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125 Years Strong – An IUOE History

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Celebrating the 125th Anniversary of the founding of the International Union of Operating Engineers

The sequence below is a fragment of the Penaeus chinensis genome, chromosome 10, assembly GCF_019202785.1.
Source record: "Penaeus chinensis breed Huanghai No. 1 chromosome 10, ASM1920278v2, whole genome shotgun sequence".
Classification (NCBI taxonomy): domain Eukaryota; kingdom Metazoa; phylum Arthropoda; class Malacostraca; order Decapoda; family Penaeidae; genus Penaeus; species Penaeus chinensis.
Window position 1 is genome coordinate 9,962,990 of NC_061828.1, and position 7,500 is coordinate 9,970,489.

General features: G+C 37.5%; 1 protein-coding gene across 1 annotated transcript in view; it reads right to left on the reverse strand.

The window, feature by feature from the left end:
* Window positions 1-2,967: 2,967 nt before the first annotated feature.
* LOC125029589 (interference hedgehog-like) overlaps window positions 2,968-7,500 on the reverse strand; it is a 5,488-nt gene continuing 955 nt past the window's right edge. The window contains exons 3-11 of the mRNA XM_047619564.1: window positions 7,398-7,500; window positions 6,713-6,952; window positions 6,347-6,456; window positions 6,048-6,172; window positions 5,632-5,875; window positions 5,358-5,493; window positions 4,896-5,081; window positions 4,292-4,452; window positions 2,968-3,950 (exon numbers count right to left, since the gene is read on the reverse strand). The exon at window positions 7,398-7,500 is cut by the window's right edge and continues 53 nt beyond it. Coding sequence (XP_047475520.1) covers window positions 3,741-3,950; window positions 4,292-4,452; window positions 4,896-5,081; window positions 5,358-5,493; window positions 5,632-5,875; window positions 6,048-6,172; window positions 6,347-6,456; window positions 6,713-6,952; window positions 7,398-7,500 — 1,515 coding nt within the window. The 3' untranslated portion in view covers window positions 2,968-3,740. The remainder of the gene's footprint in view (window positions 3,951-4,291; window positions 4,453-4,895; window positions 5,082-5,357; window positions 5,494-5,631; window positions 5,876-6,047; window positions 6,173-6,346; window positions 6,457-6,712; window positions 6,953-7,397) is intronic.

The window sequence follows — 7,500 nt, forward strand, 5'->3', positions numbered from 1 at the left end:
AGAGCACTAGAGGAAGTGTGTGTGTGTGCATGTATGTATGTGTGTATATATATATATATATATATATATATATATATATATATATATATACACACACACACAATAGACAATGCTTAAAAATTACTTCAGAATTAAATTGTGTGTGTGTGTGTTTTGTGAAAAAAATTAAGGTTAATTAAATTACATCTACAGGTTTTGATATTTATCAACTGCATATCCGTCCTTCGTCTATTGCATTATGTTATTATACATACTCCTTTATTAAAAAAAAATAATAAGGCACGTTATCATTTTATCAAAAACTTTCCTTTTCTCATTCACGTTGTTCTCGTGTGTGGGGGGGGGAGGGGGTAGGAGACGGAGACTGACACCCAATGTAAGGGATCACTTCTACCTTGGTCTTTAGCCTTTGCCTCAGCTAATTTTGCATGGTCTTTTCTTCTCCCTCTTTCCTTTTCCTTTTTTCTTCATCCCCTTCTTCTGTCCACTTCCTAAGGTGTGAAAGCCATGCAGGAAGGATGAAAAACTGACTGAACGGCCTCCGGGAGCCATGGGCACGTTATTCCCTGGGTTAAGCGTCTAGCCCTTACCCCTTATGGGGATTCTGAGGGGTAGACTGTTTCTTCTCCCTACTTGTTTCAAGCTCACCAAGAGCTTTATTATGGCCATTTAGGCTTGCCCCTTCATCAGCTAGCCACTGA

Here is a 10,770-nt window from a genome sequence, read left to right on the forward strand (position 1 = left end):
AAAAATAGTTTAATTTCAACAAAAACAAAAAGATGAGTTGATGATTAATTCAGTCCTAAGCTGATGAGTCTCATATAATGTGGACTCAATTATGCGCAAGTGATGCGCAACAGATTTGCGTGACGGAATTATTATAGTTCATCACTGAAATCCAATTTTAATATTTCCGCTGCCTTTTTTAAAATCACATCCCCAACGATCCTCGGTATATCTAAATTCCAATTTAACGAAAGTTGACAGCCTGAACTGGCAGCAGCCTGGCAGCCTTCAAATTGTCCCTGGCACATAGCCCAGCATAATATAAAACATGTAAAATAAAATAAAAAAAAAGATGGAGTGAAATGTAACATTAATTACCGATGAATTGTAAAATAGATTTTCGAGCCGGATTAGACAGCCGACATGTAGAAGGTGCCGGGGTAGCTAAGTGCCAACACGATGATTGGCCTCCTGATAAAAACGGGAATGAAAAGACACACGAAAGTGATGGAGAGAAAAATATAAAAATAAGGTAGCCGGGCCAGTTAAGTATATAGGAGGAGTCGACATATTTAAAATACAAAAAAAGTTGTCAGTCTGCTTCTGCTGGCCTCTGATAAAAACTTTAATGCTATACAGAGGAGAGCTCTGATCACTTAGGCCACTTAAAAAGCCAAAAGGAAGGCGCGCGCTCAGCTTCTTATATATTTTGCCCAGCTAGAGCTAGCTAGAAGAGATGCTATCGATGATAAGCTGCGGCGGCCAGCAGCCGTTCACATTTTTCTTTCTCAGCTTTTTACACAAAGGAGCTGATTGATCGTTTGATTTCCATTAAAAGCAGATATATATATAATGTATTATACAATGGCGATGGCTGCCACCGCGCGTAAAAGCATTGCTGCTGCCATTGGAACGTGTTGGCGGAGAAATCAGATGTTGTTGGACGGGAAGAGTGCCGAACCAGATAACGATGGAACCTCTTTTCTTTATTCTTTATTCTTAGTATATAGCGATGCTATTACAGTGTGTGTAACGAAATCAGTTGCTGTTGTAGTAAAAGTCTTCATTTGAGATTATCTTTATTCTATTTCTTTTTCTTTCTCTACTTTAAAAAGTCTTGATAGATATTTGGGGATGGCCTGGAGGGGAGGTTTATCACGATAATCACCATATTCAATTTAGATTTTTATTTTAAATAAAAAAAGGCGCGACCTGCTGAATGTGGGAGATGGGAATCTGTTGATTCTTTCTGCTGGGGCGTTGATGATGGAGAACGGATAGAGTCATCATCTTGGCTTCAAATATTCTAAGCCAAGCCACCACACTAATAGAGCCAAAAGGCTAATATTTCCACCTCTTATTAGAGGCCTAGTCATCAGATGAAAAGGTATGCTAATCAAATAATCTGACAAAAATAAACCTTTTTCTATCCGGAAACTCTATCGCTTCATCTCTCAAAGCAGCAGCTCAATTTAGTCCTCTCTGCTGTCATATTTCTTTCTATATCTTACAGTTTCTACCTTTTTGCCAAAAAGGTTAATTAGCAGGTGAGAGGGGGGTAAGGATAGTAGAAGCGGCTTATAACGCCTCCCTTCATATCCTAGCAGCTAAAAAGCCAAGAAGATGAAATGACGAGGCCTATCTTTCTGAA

INTERNATIONAL UNION OF OPERATING ENGINEERS Canada beginning in January. Nationwide responses to the outbreak included prohibition and cancellation of large-scale gatherings, stayat-home orders and school closures. The union operating engineers in the United States and Canada were likewise adversely affected by the impact of the pandemic. By March in the I.U.O.E. northeast region, for example, many states had taken dramatic steps to curtail the spread of the virus, and the State of Pennsylvania shut down construction entirely. Notably, work on the new, -billion Shell Oil Company Pennsylvania Petrochemicals Complex, an ethylene cracker plant in Potter Township, Pennsylvania, was stopped, affecting the employment of over 500 I.U.O.E. members, and on March 15, the City of Boston shut down all construction projects, idling a large number of members in that area. The union’s stationary locals in the northeast were seriously affected as well, as many universities in which they were employed closed and, therefore, required only minimal on-site staffing. Members of I.U.O.E. Local No. 132 of Charleston, West Virginia, employed by Blue Flame Pipeline work on a project in Middlebourne, West Virginia, in 2019. The virus also had a major impact on locals throughout Canada, as most had closed their offices by March 2020 and their business representatives and staff were working remotely. Meanwhile, construction sites around the country were operating at reduced capacities as the result of new government regulations and safety protocols. By April, after Washington, D.C., city officials ordered certain businesses to close, much of the I.U.O.E. international staff was also working remotely. As the pandemic persisted, by June the entire Construction Department was working at full capacity off site as the result of stay-at-home mandates put in place to curb COVID-19. However, the I.U.O.E. did respond to the crisis to help address the needs of its membership. During a special meeting on April 27 held via teleconference, for instance, the union’s Executive Board, noting that the nationwide shortage of personal protective As they each wear a face covering to help protect against the COVID-19 coronavirus during the worldwide COVID-19 pandemic, Outreach Coordinator John Hartwell (left) of I.U.O.E. Local No. 324 in Michigan gives instructions on operating an autonomous spyder crane to three Detroit Workforce of the Future participants during an event for the union-sponsored pre-apprenticeship program for high-school students at Detroit Metropolitan Airport on July 21, 2020. masks was “of major concern,” approved funding for purchasing masks for all locals’ staff and members. Meanwhile, the union’s Stationary Department coordinated with the National Institute of Environmental Health Sciences to create a virus response training resource for members. The PowerPoint demonstrating the response training specific to the I.U.O.E. was presented via webinar on April 13, 2020, with over 100 I.U.O.E. leaders attending. Two additional webinars focusing on helping members to cope with stress and hardship during the pandemic were presented on April 27 and May 11. The COVID-19 pandemic continued throughout the year and into 2021, taking hundreds of thousands of lives across the globe, including several I.U.O.E. members and retirees throughout North America. Employment for the union’s operating engineers did improve, however; in its western region, for example, overall man hours for hoisting & portable locals were near normal for the fall season, although work for stationary locals was still down as a result of the disease. Subsequently, Western Regional Director Derek Donley expressed the uncertainty of the times, even as employment conditions seemed to be improving, during the General Executive Board meeting of October 8, 2020, when he concluded his report by stating, “The overall work picture is up in the air as the nation continues to battle this health crisis.” In 2021, as the I.U.O.E. approaches the 125th anniversary of its founding and, along with the entire world, continues the fight against the pandemic, the union remains a diversified trade organization that represents operating engineers working as heavy equipment operators, mechanics and surveyors in the construction industry and stationary engineers who work in operations and maintenance in building and industrial complexes. The I.U.O.E. also represents nurses and other health industry workers, public employees in a wide variety of occupations, and a number of job classifications in the petrochemical industry. With its focus squarely on the well-being of all those members, the union is committed to fostering its training, organizing and memberwelfare programs. As such, the I.U.O.E. is wellprepared to progress beyond the pandemic and all other challenges as it always has and into its next 125 years. LABOR OMNIA VINCIT WORK CONQUERS ALL

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